You are here

Video News

  • SCM Microsystems Announces DVD Complete Deluxe

    by Alan Sheckter, Videomaker news editor

    Ten days after SCM Microsystems Inc. and DVDCre8 Inc. announced a partnership to develop and market DVD authoring software, the companies announced DVD Complete Deluxe. The software, to be sold under SCM's Dazzle brand of video editing and capture products, will allow users, at an affordable price, to produce their own DVD movies in five wizard-driven steps. Preloaded themes will include business, events, field trips, holidays, vacation and custom.

    The software will also contain sophisticated tools for advanced users, allowing them to manage all details of their projects. DVD Complete Deluxe projects will output video to VCD and DVD, and are designed to play on DVD players and PC CD or DVD drives.

    DVDCre8, which came on the scene less than a year ago, said its joint efforts with SCM is good strategy for both companies.

    Dazzle (SCM) had an extensive distribution infrastructure, allowing DVDCre8 to quickly reach all channels/markets, said DVDCre8 President and Chief Operating Officer Joseph Stefan.

    Indeed, the product should get a lot of exposure. A basic version of the software, called DVD Complete, is slated for bundling with several Dazzle products.

    The software itself, including its name, is based on DVDCre8's original DVD authoring software, with some new features.

    The product has been enhanced, Stefan said, partially due to the relationship with Dazzle. New features include MPEG-1 encoding, VCD support and jewel case label printing support.

    Dazzle DVD Complete Deluxe will be priced at $99 (MSRP) is expected in stores nationwide in April. SCM plans to offer an upgrade from DVD Complete to DVD Complete Deluxe for $30.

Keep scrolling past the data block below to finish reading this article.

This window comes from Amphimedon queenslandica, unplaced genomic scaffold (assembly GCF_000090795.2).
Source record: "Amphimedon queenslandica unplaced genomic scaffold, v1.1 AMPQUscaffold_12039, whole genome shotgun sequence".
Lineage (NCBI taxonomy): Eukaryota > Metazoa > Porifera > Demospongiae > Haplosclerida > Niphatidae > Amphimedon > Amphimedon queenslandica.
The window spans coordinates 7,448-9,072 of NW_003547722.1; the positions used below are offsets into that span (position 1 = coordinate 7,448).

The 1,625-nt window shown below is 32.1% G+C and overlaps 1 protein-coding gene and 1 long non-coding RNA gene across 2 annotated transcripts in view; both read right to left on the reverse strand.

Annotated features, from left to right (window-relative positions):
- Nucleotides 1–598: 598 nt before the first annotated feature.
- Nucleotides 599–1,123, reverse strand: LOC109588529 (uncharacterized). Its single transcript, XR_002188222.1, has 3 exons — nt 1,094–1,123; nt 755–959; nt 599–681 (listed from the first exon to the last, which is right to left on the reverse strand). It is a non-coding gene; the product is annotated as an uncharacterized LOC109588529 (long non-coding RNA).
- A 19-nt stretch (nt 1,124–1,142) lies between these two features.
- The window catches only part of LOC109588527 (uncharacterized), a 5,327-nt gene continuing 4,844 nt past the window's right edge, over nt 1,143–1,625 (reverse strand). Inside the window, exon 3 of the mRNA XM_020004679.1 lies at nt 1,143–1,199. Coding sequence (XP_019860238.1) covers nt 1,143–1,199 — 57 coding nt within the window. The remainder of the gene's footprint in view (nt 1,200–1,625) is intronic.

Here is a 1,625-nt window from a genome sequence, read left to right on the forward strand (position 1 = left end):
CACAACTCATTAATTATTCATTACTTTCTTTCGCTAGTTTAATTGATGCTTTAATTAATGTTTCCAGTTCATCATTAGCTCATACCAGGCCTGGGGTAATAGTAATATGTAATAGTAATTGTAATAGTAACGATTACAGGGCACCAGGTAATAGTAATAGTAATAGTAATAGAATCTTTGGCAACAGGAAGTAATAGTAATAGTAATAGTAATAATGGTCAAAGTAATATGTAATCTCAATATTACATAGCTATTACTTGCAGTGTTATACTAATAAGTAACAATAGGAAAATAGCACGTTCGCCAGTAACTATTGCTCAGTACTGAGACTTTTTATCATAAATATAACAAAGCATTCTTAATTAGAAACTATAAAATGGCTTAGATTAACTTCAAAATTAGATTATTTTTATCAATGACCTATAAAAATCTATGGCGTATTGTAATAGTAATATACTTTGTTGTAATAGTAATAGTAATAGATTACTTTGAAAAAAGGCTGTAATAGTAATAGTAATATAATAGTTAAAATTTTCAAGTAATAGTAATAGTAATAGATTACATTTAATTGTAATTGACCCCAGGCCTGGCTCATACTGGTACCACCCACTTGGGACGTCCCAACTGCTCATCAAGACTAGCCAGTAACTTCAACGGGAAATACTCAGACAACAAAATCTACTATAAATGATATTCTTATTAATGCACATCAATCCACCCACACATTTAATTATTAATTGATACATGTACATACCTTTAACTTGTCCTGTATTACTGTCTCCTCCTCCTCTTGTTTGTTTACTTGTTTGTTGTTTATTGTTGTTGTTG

DVDCre8 has more projects in the works.

  • Adobe Releases LiveMotion 2.0 Web Animation Software

    Reprinted from an Adobe press release:

    SAN JOSE, Calif. February 25, 2002 Adobe Systems Incorporated, the leader in network publishing, is now shipping Adobe LiveMotion 2.0 software, the company's professional Web graphics and Flash (SWF) animation tool. This new version moves beyond basic Web animation with expanded content creation features, improved integration with Adobe's Web and dynamic media tools, and powerful new scripting capabilities.

    Web professionals are increasingly using animation to attract and engage Web audiences, but creating sophisticated animations has traditionally been time and resource-intensive. As companies look for ways to differentiate their sites, they need cost-effective tools that enable their designers to create engaging content, while ensuring content can be repurposed and deployed for other electronic delivery platforms such as CD-ROM interfaces, promotional kiosks, and handheld devices.

    LiveMotion 2.0 speeds production time through tight integration with Adobe's professional Web design and dynamic media tools, including Adobe Photoshop, Illustrator, GoLive and After Effects software. Through a new After Effects plug-in available on, registered users of After Effects can transfer their skills from film to Web by exporting complex animations from After Effects 5.5 to LiveMotion 2.0 using the XML-based Adobe Motion Exchange (.AMX) file format, where they can add interactivity and optimize for web deployment. Additionally, interactive content created in LiveMotion can be exported to SWF with streaming MP3 audio, and QuickTime videos for Web delivery.

  • SCM Microsystems and DVDCre8 Form DVD Authoring Partnership

    Reprinted from a DVDCre8 press release:

    Fremont, CA and Dallas, TX - January 9, 2002 - SCM Microsystems Inc. and DVDCre8 Inc. today announced that the two companies have formed a strategic partnership to jointly develop and market software technology for the fast growing Digital Versatile Disk (DVD) authoring market. Together, the two companies will work to develop DVD authoring software that will be sold under SCM's market-leading Dazzle brand of digital video capture and editing products.

    "DVD authoring is an important application that leverages the momentum of DVD technology in the video industry," said Dirk Peters, Director of marketing for SCM's Digital Media and Video division. "DVDCre8 brings significant expertise in making DVD authoring extremely user-friendly, which greatly enhances its appeal and benefit to consumers. We believe the software that will result from our partnership will fill a significant need in the market for a rich and robust DVD authoring tool that is intuitive and fun to use."